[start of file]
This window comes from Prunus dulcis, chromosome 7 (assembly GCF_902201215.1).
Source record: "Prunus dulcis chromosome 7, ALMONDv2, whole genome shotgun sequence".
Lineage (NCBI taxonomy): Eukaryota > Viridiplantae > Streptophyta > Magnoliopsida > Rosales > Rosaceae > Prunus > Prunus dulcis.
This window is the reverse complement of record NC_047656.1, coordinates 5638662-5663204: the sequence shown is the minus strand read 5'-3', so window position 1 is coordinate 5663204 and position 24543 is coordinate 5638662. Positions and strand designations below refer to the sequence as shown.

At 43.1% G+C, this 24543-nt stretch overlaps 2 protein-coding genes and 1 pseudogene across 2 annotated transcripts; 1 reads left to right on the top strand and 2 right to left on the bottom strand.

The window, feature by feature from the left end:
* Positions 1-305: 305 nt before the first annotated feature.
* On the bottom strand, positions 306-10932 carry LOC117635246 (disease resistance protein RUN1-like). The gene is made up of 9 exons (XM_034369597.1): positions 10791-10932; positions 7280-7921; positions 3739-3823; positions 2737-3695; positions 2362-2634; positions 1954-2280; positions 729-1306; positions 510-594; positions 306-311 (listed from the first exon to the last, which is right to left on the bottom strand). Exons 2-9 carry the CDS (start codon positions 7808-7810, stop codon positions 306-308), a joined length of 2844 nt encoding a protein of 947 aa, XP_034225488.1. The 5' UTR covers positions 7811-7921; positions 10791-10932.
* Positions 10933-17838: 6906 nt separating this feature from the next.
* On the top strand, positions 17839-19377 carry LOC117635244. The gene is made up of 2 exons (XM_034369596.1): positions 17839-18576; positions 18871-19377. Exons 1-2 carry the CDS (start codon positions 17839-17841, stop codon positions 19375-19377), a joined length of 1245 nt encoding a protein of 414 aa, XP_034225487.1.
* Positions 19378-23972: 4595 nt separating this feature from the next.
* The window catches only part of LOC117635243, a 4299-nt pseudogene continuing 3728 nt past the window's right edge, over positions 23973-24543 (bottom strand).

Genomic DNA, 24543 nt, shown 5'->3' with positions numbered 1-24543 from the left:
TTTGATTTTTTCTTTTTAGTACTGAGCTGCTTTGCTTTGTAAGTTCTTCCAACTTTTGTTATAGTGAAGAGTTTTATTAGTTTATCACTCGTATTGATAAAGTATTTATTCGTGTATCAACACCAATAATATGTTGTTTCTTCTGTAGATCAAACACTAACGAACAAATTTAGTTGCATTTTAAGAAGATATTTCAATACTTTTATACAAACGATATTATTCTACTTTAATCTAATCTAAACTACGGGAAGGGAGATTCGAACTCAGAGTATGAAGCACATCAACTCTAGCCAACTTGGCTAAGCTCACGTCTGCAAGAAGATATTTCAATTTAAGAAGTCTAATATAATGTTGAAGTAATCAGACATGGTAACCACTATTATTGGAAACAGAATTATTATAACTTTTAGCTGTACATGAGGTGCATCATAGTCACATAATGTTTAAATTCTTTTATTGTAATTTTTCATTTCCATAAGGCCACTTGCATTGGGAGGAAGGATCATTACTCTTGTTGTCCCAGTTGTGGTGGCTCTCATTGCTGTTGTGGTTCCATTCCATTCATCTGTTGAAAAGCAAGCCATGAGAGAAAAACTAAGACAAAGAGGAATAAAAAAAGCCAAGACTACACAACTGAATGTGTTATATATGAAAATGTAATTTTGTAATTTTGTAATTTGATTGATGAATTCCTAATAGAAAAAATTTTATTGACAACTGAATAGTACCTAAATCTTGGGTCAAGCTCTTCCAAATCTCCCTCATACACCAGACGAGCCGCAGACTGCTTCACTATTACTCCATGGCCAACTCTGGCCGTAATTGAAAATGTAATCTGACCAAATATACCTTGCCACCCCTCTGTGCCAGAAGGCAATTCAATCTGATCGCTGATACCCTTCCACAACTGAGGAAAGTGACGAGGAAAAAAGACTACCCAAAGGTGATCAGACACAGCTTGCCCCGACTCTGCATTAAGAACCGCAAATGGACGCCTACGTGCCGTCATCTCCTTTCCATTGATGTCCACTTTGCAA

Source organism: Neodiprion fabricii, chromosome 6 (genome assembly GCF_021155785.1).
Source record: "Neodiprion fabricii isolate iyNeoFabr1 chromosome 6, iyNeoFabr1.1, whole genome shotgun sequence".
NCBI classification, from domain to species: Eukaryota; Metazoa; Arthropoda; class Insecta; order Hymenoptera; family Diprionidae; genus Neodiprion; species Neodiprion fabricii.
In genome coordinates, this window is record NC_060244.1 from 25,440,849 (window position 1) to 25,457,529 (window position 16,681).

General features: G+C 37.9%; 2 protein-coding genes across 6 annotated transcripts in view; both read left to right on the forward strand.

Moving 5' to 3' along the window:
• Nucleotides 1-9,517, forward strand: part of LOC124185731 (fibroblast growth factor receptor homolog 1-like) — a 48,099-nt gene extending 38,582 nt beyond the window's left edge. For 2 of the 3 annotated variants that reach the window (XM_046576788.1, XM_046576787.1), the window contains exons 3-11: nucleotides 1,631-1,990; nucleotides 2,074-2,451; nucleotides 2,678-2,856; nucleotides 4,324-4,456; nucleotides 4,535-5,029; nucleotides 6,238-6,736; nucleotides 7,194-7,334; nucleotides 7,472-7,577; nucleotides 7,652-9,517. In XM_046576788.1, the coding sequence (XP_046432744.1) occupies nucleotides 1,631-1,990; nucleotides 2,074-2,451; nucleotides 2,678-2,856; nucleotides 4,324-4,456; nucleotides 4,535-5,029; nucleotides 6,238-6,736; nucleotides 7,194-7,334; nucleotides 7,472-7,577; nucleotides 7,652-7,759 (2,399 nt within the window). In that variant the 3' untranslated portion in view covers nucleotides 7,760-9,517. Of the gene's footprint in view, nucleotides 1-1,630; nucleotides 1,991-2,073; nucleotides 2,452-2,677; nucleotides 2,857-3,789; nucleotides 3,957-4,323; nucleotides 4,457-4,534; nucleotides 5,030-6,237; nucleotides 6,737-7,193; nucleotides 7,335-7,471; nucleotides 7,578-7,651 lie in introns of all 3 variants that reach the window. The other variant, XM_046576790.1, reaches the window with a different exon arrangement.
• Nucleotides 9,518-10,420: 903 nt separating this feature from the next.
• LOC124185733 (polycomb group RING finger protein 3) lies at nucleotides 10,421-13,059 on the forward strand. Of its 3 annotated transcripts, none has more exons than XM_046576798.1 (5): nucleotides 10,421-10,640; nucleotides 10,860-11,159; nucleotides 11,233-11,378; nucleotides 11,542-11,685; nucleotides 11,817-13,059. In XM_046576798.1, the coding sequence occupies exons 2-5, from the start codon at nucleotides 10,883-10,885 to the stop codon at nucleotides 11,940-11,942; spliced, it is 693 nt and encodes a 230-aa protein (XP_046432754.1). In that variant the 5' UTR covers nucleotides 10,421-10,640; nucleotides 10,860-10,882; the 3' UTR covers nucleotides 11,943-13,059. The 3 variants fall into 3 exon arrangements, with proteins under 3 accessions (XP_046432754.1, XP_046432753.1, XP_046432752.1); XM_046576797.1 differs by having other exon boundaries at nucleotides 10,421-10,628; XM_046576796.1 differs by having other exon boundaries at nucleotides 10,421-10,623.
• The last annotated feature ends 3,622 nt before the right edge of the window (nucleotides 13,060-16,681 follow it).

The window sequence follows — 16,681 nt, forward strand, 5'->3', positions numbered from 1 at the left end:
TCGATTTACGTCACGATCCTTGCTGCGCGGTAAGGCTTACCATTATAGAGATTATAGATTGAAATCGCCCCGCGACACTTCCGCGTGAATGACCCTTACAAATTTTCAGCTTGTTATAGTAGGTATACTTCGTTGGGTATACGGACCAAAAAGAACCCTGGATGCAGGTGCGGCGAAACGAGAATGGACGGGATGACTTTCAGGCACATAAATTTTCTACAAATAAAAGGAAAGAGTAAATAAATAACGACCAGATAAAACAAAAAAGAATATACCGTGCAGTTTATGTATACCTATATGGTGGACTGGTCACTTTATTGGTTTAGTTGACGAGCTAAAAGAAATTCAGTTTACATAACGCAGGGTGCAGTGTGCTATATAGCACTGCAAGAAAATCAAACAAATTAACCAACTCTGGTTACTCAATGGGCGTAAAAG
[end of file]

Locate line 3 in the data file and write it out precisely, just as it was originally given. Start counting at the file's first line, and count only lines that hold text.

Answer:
Lineage (NCBI taxonomy): Eukaryota > Viridiplantae > Streptophyta > Magnoliopsida > Rosales > Rosaceae > Prunus > Prunus dulcis.